Dispute raises doubts over Amazonian dams

14 August 2008

Brazil's government has approved construction of one of two dams planned in the Amazon, but possible legal challenges and a dispute between contractors threaten to delay both projects.

Granting the license for the Santo Antonio hydroelectric dam, Brazil's new environment minister, Carlos Minc, said he had attached 40 provisions to protect Indian reservations and nature preserves.

The government sees the dams on the Madeira River, one of the Amazon River's biggest tributaries, as crucial to prevent energy shortages in its fast-growing economy over the next decade.

The US$ 13 billion Jirau and Santo Antonio projects are seen as a key step in regional integration, creating a waterway that would cut transport costs for Brazil's agriculture exports and for farming areas in Bolivia and Peru.

However, environmental groups, including Friends of the Earth, Amazonia, and International Rivers, see the dams as a potential disaster that will flood up to 200000 ha of rainforest, dramatically changing the ecosystem. They say the government has not provided enough safeguards.

Environmental groups said the dams violate the Equator Principles on project finance that were signed by several banks potentially funding the projects, possibly opening the way for legal challenges.

While the legal battle has yet to be resolved the separate consortiums involved in building the dams are also in dispute, which could result in a protracted legal battle and possible delays.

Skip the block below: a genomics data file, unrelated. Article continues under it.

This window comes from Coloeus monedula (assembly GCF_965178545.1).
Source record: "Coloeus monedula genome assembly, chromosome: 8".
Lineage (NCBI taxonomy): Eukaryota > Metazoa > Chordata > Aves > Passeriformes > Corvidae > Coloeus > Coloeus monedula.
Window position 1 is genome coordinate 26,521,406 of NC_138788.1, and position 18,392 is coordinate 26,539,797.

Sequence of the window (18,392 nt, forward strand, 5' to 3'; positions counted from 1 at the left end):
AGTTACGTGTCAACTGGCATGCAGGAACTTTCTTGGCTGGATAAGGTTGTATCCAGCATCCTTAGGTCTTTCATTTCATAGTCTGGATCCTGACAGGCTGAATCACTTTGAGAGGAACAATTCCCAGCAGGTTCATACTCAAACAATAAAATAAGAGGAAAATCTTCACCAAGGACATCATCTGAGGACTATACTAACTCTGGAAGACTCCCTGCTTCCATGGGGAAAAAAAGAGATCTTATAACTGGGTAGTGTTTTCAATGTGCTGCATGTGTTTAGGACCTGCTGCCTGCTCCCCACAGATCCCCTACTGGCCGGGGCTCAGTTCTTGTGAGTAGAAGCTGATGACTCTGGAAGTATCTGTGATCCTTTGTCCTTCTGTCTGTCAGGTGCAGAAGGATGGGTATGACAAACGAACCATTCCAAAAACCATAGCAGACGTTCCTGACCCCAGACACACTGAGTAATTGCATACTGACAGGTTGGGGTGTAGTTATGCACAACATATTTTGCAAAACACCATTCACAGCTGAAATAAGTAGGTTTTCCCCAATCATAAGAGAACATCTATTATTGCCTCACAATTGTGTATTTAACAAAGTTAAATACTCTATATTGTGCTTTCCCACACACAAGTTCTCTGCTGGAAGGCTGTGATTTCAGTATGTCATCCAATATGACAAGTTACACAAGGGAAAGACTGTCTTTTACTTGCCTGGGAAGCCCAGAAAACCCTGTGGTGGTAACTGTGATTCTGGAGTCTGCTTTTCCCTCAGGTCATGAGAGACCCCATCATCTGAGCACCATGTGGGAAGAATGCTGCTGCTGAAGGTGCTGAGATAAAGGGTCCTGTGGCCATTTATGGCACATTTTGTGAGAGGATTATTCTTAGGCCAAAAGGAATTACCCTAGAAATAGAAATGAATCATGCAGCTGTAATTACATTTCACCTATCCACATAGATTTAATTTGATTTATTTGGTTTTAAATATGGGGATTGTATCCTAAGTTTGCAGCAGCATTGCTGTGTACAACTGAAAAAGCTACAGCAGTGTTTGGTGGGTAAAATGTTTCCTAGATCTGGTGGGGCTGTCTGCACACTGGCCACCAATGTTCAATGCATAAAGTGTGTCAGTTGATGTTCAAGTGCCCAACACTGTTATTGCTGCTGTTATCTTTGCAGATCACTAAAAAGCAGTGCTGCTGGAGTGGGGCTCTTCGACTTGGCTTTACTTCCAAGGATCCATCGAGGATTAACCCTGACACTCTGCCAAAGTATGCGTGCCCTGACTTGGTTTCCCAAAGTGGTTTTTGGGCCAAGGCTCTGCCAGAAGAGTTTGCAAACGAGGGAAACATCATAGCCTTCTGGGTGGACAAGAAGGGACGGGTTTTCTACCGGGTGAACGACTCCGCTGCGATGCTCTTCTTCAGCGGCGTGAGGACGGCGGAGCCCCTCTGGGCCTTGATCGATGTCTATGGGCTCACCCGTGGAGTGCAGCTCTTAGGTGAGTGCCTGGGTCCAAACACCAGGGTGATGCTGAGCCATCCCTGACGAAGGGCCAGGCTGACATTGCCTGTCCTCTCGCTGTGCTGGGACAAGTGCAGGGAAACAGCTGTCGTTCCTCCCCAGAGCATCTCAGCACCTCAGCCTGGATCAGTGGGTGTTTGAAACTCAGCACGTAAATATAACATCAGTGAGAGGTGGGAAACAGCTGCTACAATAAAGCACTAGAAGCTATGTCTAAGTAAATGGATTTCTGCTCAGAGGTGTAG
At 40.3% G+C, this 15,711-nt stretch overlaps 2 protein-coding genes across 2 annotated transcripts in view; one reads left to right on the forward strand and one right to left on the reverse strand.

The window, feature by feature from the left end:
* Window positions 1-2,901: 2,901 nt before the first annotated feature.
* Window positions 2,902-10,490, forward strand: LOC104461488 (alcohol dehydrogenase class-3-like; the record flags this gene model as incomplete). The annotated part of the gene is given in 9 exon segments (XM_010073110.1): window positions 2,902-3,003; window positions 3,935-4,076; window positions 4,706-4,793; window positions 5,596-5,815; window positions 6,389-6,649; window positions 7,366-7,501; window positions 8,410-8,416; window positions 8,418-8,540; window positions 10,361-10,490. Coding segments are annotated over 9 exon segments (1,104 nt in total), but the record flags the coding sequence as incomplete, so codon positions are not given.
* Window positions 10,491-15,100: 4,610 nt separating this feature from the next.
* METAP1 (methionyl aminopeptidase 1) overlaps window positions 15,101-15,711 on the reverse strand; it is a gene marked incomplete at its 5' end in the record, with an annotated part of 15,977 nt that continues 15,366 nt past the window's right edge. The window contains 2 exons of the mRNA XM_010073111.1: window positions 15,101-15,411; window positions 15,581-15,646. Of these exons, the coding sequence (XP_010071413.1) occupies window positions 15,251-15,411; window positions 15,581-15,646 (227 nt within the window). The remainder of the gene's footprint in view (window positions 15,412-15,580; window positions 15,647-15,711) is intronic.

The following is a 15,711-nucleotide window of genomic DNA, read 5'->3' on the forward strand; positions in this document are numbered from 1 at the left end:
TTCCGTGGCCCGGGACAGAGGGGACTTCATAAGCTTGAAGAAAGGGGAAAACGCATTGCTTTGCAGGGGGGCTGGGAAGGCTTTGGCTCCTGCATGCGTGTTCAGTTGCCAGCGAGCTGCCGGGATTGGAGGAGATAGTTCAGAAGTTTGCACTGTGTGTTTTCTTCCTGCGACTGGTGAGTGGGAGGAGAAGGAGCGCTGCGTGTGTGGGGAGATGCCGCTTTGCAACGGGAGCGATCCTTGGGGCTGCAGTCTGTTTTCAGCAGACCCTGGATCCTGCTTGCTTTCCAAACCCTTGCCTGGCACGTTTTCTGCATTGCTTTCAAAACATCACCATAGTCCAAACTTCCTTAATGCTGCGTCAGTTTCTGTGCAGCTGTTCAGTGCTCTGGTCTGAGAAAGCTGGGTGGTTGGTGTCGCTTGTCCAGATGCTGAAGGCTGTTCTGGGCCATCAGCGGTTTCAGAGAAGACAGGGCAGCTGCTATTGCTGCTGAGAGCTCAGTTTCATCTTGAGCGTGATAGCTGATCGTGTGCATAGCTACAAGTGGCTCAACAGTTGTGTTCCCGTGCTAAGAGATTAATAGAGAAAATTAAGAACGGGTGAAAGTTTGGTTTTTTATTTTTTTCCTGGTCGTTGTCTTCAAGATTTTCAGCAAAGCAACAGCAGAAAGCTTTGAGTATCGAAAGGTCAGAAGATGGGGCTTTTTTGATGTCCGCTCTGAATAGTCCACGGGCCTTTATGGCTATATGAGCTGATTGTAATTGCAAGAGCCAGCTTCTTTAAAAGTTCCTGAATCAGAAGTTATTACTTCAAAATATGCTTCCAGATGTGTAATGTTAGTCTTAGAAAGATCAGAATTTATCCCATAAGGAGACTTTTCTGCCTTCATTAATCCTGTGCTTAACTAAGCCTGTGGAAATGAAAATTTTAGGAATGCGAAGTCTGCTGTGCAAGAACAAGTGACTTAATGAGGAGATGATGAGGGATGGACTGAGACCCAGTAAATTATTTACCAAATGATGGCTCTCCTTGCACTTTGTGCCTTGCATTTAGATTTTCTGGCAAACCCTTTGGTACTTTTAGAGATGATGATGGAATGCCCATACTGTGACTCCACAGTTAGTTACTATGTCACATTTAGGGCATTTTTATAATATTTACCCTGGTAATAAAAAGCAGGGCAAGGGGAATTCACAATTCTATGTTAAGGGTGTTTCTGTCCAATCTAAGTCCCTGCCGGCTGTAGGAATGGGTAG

Brazil originally auctioned off the rights to construct the 3150 MW Santo Antonio dam to a consortium including Brazil's Odebrecht and Furnas in December 2007. The dam is expected to cost BRL 9.5 billion (US$ 5.9 billion) and be operational in 2012.

The government has now threatened to reopen the auctions or take over the projects through state-controlled generator Eletrobras if the various groups do not resolve their differences.

Victor Paranhos, head of the Enersus group that won the Jirau concession, has accused rival Odebrecht of espionage after it sent a report about Enersus's building plans to the environment agency.

Odebrecht responded by starting legal proceedings on Tuesday that could lead to a defamation case against Mr Paranhos.

Odebrecht's report was critical of Enersus's plans to move the Jirau dam 9 km downriver, something it said that could affect the other dam's generation capacity. However, the relocation has not been approved by the government.

Speaking to local media organisations this week Energy Minister Edison Lobao, said, "If an accord does not happen, the government could take the initiative to build the two works through Eletrobras."

French utility group Suez, which is leading the Jirau group, threatened last month to stop new investments in Brazil's power sector if Odebrecht continued with its legal action, raising concerns the project could become mired in a protracted legal dispute.

The Santo Antonio consortium also includes an investment fund set up by Spain's Santander and Portugal's Banif, and Furnas, a subsidiary of Eletrobras.

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